The 3D Printing Revolution 
03.16.2016
Tod Desmarais in 3D Printing, Commercial Office Buildings

Image © Gensler

We’re always being told that the world is constantly changing and that innovation is increasing at an ever growing rate. This is true for the most part. Walk down the street and you’re likely to bump into someone who’s staring intently at a smartphone that 10 years ago was just an idea in Steve Jobs head. The ways we communicate, shop, and socialize are profoundly different than they were in the recent past, and further advances in fields from artificial intelligence to augmented reality mean much more change is still to come.

But the reality few people talk about is that some industries never seem to evolve despite technological advances that should foster radical change. The construction industry is a perfect example. For the most part, buildings have been constructed in the same way for nearly 5,000 years. But the mainstreaming of 3D printing technology could disrupt those staid processes and introduce new ways for designing and constructing buildings.

Gensler is currently working on a project that demonstrates some of the promise 3D printing holds for changing how we construct buildings. On behalf of the United Arab Emirates (UAE) National Committee, we designed an office, the components of which were created nearly entirely by a 3D printer. The 2,000 square foot building is composed of components printed in concrete by a 20-foot tall 3D printer in Shanghai. The components were then shipped to Dubai, and installed at a well-trafficked intersection, so everyone can get a firsthand glimpse of this revolutionary technology. The result is a high-functioning, truly sustainable structure, assembled, not built, with no formwork, no surplus and minimal waste.

The benefits of this approach to construction are self-evident: using 3D printer technology reduced labor costs by 50 to 80 percent and construction waste by 30-60 percent. Our project is not without challenges—ensuring the 3D printer could produce a building that adhered to established building and energy codes required a lot of creative problem solving—but the benefits far outweighed the challenges.

Working on this project has brought into stark relief the many benefits and opportunities 3D printers offer designers, developers and users.

  1. 3D printing offers unprecedented levels of flexibility. You can modify components and add unique features to a design without adding costs or time to the project. This opens a host of possibilities when it comes to developing the components used in the construction process. Each component or module no longer has to be 100 percent consistent. Each component can vary in shape, form and finish from one to the other.
  2. Components can be digitally modeled, printed, and installed in a fraction of the time used in the traditional construction process. 3D printers offer developers speed to market from design to print on the go without multiple levels of drawings, shop drawings or weather delays. This allows us to move from concept to fabrication to installation much faster than we’ve done in the past.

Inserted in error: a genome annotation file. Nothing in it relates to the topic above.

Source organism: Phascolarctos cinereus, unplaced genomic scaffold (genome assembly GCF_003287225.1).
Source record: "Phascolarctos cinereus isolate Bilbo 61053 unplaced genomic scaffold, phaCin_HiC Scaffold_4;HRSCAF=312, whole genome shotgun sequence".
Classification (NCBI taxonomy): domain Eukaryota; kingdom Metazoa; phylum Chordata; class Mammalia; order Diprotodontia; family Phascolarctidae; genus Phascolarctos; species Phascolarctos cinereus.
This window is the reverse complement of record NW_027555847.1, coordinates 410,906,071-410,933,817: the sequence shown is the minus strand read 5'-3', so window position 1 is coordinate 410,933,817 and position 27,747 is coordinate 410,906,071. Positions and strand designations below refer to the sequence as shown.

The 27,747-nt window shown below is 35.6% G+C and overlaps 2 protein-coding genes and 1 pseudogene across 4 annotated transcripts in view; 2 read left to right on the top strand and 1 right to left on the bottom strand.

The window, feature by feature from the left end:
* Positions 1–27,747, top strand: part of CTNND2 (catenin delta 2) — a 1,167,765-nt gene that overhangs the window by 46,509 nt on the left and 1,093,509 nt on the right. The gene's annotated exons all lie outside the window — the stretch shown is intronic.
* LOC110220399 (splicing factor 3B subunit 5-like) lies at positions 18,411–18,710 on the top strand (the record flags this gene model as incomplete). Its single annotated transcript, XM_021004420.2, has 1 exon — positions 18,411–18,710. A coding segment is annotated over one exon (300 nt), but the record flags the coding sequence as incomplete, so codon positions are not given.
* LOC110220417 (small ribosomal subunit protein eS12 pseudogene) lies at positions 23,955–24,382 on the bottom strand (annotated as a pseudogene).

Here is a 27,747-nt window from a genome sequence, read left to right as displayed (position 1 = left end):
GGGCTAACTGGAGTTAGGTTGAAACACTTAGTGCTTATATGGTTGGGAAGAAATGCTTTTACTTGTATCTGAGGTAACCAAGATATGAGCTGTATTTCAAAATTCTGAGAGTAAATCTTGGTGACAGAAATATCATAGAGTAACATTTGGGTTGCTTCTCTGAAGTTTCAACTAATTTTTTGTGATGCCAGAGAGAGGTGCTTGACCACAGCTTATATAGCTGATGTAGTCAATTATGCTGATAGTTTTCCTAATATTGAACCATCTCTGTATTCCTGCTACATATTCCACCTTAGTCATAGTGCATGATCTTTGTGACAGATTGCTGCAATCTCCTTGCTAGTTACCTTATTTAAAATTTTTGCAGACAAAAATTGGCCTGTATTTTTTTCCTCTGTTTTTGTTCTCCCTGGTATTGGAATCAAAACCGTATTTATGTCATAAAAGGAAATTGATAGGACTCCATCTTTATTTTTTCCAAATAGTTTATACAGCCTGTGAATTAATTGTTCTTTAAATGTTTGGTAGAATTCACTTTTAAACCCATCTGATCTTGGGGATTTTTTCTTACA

3. Pre-constructed components manufactured in controlled environments assure users they are getting a consistent, high quality, structure, year-round in any climate.

The ultimate dream of 3D printing is that it will give designers the control and ability to create and print an entire building, place it on site and move people in the next day. In my estimation, we’re several years away from realizing that dream. There’s a lot of experimentation, research and testing that needs to be done before we can create buildings entirely from 3D printers.

In the meantime, 3D printing will greatly accelerate the pace of construction by eliminating costly and time consuming steps. And this will have ripple effects for entire markets. Consider housing. The U.S. has not been able to construct the number of housing units needed annually since the Second World War, with the cost of most new homes far exceeding the median income of desirous households. Traditional construction methods can’t keep up with demand and are too expensive for most people. 3D printing can help solve both problems and put people in houses that are built cost-effectively and efficiently without sacrificing quality or design.

The 3D printing revolution will continue to develop incrementally—you’re not going to wake up next month and see a 3D printer layering-up a home in your neighborhood. But each improvement this technology makes has tangible consequences for the design and construction industries, and each brings us one step closer to the disruptive innovation that’s become the norm in nearly every other industry.

Tod Desmarais, FAIA is a Director in Gensler’s Chicago office with over 30 years of experience advancing the quality of the urban environment through innovative architecture and sustainable development. He has performed every function of the real estate development process - owner, developer, designer, architect, contractor, broker & property manager - completing several, turn-key, urban, high-density, mixed-use, speculative developments valued at nearly $2,000,000,000. Contact him at tod_desmarais@gensler.com.
Article originally appeared on architecture and design (http://www.gensleron.com/).
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